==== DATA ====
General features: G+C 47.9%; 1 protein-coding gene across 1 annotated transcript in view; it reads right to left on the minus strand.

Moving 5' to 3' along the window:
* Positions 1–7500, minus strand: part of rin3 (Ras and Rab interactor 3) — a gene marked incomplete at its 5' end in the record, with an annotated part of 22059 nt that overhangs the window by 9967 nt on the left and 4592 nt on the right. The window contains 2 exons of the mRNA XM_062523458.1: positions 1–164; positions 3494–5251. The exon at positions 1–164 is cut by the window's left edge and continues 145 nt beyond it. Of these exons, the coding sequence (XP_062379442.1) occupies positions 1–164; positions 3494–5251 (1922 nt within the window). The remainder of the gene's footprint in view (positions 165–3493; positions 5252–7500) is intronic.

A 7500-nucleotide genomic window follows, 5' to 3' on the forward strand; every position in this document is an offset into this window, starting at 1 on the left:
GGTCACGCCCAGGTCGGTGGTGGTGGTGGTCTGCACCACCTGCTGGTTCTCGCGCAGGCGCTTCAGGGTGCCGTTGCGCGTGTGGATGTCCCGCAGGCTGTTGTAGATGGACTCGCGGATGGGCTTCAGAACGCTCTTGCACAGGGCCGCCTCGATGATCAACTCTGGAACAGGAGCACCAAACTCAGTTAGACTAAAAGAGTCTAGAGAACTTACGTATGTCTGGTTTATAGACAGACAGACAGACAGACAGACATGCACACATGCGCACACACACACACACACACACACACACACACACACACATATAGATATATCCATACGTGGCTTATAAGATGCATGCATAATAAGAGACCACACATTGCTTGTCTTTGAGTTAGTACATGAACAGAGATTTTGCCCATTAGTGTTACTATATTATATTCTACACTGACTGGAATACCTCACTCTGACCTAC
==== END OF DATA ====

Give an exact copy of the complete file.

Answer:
General features: G+C 47.9%; 1 protein-coding gene across 1 annotated transcript in view; it reads right to left on the minus strand.

Moving 5' to 3' along the window:
* Positions 1–7500, minus strand: part of rin3 (Ras and Rab interactor 3) — a gene marked incomplete at its 5' end in the record, with an annotated part of 22059 nt that overhangs the window by 9967 nt on the left and 4592 nt on the right. The window contains 2 exons of the mRNA XM_062523458.1: positions 1–164; positions 3494–5251. The exon at positions 1–164 is cut by the window's left edge and continues 145 nt beyond it. Of these exons, the coding sequence (XP_062379442.1) occupies positions 1–164; positions 3494–5251 (1922 nt within the window). The remainder of the gene's footprint in view (positions 165–3493; positions 5252–7500) is intronic.

A 7500-nucleotide genomic window follows, 5' to 3' on the forward strand; every position in this document is an offset into this window, starting at 1 on the left:
GGTCACGCCCAGGTCGGTGGTGGTGGTGGTCTGCACCACCTGCTGGTTCTCGCGCAGGCGCTTCAGGGTGCCGTTGCGCGTGTGGATGTCCCGCAGGCTGTTGTAGATGGACTCGCGGATGGGCTTCAGAACGCTCTTGCACAGGGCCGCCTCGATGATCAACTCTGGAACAGGAGCACCAAACTCAGTTAGACTAAAAGAGTCTAGAGAACTTACGTATGTCTGGTTTATAGACAGACAGACAGACAGACAGACATGCACACATGCGCACACACACACACACACACACACACACACACACACACATATAGATATATCCATACGTGGCTTATAAGATGCATGCATAATAAGAGACCACACATTGCTTGTCTTTGAGTTAGTACATGAACAGAGATTTTGCCCATTAGTGTTACTATATTATATTCTACACTGACTGGAATACCTCACTCTGACCTAC